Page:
Soon we will commemorate a day that will have endured in the national
consciousness for one hundred years. On the eleventh hour of the eleventh day of the eleventh month in 1918 the nations of the world called for a
cessation of hostilities that had claimed 40 million casualties in four short years. It ended what was up until then one of the most gruesome displays of self-inflicted violence that humanity ever perpetrated and suffered.
Nowadays we celebrate November 11th as Veterans Day, but in its inception,
it was Armistice Day. Yet that day was not just an end to the first-ever
world war, it was also a hope that this war would forever be known as “The
War to End All Wars.” There was a real assurance that if humanity could not secure a sense of lasting world peace, we could at least seek a more peaceful world.
As Christians, we are called to seek peace. In Psalm 34, we read,
Come, my children, listen to me; I will teach you the fear of the LORD.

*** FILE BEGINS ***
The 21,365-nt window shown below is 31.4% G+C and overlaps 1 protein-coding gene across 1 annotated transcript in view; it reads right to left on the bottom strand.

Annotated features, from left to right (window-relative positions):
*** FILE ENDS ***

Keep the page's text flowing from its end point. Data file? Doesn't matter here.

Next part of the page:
Whoever of you loves life and desires to see many good days,
keep your tongue from evil and your lips from telling lies.
Turn from evil and do good; seek peace and pursue it. (Psalm 34:11-14 NIV)
We seek peace between us and God. We seek peace between individuals.
We seek peace in this world. We cannot forget that World War I was, for the most part, Christians killing Christians. Their national loyalties superseded the commands to “seek first the kingdom of God” and “love your neighbor
as yourself.” Those familiar with the Christmas Truce of 1914 will recall the day on the front line when soldiers from all sides put down their guns and celebrated Christmas together as Christian brothers. Is it not the case that those who have suffered war often pursue peace more ardently than many of us? We can do much to “seek peace and pursue it” in our communities, country,
and around the world. We can pray for political leaders that will temper our most belligerent and bellicose tendencies. We can encourage reconciliation
among groups or individuals instead of being compelled to “take aside
We can model peacemaking in our own lives.
As we seek peace, we will not realize a comprehensive peace on earth. That
is reserved for the Prince of Peace before whom all nations will bend a knee.
In and through him, the king of Creation, we will finally experience the peace that we pray and hope for this month on Armistice Day.